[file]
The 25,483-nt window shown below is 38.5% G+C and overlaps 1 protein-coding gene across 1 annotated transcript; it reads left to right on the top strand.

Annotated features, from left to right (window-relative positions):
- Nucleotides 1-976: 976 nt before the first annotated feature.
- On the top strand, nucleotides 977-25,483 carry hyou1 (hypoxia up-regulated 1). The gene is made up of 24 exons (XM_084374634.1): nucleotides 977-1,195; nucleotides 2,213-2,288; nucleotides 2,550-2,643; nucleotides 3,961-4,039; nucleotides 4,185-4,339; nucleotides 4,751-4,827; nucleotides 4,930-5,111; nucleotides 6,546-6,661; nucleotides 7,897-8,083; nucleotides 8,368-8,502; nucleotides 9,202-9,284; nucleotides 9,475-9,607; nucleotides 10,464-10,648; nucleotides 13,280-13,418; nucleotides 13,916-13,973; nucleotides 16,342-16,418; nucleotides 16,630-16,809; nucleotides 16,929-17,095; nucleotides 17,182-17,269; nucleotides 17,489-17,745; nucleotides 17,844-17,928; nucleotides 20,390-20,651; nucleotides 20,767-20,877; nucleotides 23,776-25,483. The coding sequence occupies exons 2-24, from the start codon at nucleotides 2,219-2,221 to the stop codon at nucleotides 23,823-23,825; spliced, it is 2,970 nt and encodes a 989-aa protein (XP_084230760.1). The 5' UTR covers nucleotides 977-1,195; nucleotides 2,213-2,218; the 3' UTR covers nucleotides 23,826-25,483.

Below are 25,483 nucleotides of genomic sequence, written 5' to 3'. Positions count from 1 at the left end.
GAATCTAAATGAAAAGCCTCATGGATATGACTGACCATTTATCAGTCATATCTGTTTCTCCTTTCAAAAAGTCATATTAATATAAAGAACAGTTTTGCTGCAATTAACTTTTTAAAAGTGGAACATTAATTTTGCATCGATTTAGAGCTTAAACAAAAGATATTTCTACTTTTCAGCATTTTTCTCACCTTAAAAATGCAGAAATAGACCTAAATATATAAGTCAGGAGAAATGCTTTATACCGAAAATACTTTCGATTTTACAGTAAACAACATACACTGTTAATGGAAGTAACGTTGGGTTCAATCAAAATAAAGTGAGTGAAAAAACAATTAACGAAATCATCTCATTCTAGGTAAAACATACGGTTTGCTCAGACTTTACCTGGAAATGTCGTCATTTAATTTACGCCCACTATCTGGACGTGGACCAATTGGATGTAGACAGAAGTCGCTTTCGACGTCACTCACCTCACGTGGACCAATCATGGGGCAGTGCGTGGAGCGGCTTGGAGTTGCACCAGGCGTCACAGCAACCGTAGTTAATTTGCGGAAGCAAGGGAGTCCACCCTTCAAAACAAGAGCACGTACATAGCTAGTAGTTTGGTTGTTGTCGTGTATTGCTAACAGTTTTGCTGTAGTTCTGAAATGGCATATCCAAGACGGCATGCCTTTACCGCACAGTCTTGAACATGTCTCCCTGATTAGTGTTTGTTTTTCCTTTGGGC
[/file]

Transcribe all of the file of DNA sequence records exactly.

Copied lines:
The 25,483-nt window shown below is 38.5% G+C and overlaps 1 protein-coding gene across 1 annotated transcript; it reads left to right on the top strand.

Annotated features, from left to right (window-relative positions):
- Nucleotides 1-976: 976 nt before the first annotated feature.
- On the top strand, nucleotides 977-25,483 carry hyou1 (hypoxia up-regulated 1). The gene is made up of 24 exons (XM_084374634.1): nucleotides 977-1,195; nucleotides 2,213-2,288; nucleotides 2,550-2,643; nucleotides 3,961-4,039; nucleotides 4,185-4,339; nucleotides 4,751-4,827; nucleotides 4,930-5,111; nucleotides 6,546-6,661; nucleotides 7,897-8,083; nucleotides 8,368-8,502; nucleotides 9,202-9,284; nucleotides 9,475-9,607; nucleotides 10,464-10,648; nucleotides 13,280-13,418; nucleotides 13,916-13,973; nucleotides 16,342-16,418; nucleotides 16,630-16,809; nucleotides 16,929-17,095; nucleotides 17,182-17,269; nucleotides 17,489-17,745; nucleotides 17,844-17,928; nucleotides 20,390-20,651; nucleotides 20,767-20,877; nucleotides 23,776-25,483. The coding sequence occupies exons 2-24, from the start codon at nucleotides 2,219-2,221 to the stop codon at nucleotides 23,823-23,825; spliced, it is 2,970 nt and encodes a 989-aa protein (XP_084230760.1). The 5' UTR covers nucleotides 977-1,195; nucleotides 2,213-2,218; the 3' UTR covers nucleotides 23,826-25,483.

Below are 25,483 nucleotides of genomic sequence, written 5' to 3'. Positions count from 1 at the left end.
GAATCTAAATGAAAAGCCTCATGGATATGACTGACCATTTATCAGTCATATCTGTTTCTCCTTTCAAAAAGTCATATTAATATAAAGAACAGTTTTGCTGCAATTAACTTTTTAAAAGTGGAACATTAATTTTGCATCGATTTAGAGCTTAAACAAAAGATATTTCTACTTTTCAGCATTTTTCTCACCTTAAAAATGCAGAAATAGACCTAAATATATAAGTCAGGAGAAATGCTTTATACCGAAAATACTTTCGATTTTACAGTAAACAACATACACTGTTAATGGAAGTAACGTTGGGTTCAATCAAAATAAAGTGAGTGAAAAAACAATTAACGAAATCATCTCATTCTAGGTAAAACATACGGTTTGCTCAGACTTTACCTGGAAATGTCGTCATTTAATTTACGCCCACTATCTGGACGTGGACCAATTGGATGTAGACAGAAGTCGCTTTCGACGTCACTCACCTCACGTGGACCAATCATGGGGCAGTGCGTGGAGCGGCTTGGAGTTGCACCAGGCGTCACAGCAACCGTAGTTAATTTGCGGAAGCAAGGGAGTCCACCCTTCAAAACAAGAGCACGTACATAGCTAGTAGTTTGGTTGTTGTCGTGTATTGCTAACAGTTTTGCTGTAGTTCTGAAATGGCATATCCAAGACGGCATGCCTTTACCGCACAGTCTTGAACATGTCTCCCTGATTAGTGTTTGTTTTTCCTTTGGGC